Education

Education
6:47 am
Wed March 6, 2013

Kentucky Senate OKs Charter School Bill

Voting along strict party lines, the Kentucky Senate has approved a bill that would allow persistently low-performing public schools to become charter schools.

Under the legislation, school officials would submit applications to the local board of education to turn a school into a charter, the board of education would decide whether to allow them to become a charter school. A two-thirds majority vote by the school board would decide whether a school would become a charter school. 

"I believe that we need to give everybody a great education here," said state Sen. Mike Wilson, a Republican from Bowling Green, the bill's sponsor.

"Otherwise, I would not have agreed to serve as the chair of the Senate Education Committee I have a passion for education, to see our kids educated properly."

Read more
Education
3:27 pm
Tue March 5, 2013

Opponents of Vandy Policy Want to Strip School of Police Powers

Opponents of a Vanderbilt University policy banning discrimination in student groups want to enact a law to strip the private school of its police powers if it doesn't change its ways.

The bill sponsored by Sen. Mae Beaver of Mt. Juliet and fellow Republican Rep. Mark Pody of Lebanon was the subject of competing press conferences at the Legislative Plaza in Nashville on Tuesday.

Republican Gov. Bill Haslam last year vetoed a bill to do away with Vanderbilt's "all comers" policy, which requires student groups at the school to allow any interested students to join and run for office. Religious groups argue the policy forces them to accept students who don't share their beliefs.

Haslam said he disagrees with Vanderbilt's policy, but opposes targeting a private institution.

Education
6:42 am
Tue March 5, 2013

Charter School Compromise Under Consideration in Tennessee

The Tennessee House will consider creating an entirely new panel for authorizing charter schools at the state level. It’s part of a compromise set to be heard in an education committee Tuesday.

The original bill is a direct response to the repeated rejection of Great Hearts Academies by Metro Schools last year. It gives the state board of education power to OK charter schools and oversee them.

But the state board has concerns about possibly taking on the job of managing privately-run, publicly financed schools. Rep. Mark White says he now hopes to create a completely separate board appointed by the governor and speakers of the House and Senate.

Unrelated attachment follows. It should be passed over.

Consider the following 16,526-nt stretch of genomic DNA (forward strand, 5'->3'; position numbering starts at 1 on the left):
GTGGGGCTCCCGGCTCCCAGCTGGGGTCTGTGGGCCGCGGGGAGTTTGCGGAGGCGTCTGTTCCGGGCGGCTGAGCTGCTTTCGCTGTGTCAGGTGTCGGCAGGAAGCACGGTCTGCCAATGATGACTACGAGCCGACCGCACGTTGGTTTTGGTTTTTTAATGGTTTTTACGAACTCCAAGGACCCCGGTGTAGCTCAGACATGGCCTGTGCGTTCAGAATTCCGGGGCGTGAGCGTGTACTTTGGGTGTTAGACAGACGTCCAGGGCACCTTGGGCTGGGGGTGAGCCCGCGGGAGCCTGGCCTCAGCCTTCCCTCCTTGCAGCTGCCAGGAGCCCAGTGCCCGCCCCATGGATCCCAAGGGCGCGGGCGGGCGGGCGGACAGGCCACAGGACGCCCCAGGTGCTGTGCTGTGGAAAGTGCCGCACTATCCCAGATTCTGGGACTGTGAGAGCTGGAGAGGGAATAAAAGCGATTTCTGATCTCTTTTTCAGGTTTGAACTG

“Now with this panel, this will be something that shows we’re serious about this. We want good charter applications to come to this state, but we’re going to do it right,” said Rep. White.

Read more
Education
12:29 pm
Mon March 4, 2013

First Lady Jane Beshear Kicks of Literacy Celebration Week at WKU

Kentucky's 2013 Literacy Celebration Week is underway.

Kentucky's First Lady says new technology is offering young people new ways to access reading materials. Jane Beshear kicked off the 2013 Literacy Celebration Week Monday at WKU by speaking to an education class about the impact of reading on college readiness.

Mrs. Beshear says it doesn't matter if young people read books the old-fashioned way, or if they use an mobile electronic reader.

"I don't care how they read, as long as they read. We're in the technology age, so that's as engaging as anything. So if that's what it takes to get them involved, then I'm all for it."

After her visit to WKU, the Kentucky First Lady then toured the Housing Authority of Bowling Green to talk about how literacy growth can be incorporated into after-school programs.

Education
10:13 pm
Sun March 3, 2013

Former WKU President Donald Zacharias Dies at Age of 77

Former WKU President Donald Zacharias
Credit www.wku.edu

Donald W. Zacharias, who spent six years as president of Western Kentucky University and then led Mississippi State University, has died of complications from multiple sclerosis, Mississippi State said Sunday. He was 77.

He died late Saturday night, said daughter-in-law Sarah Zacharias of Boulder, Colo.

Zacharias was born in Salem, Ind., and taught at Indiana University and the University of Texas, where he moved into administration. He became WKU's sixth president in 1979 and served until Aug. 31, 1985, before going to Mississippi State.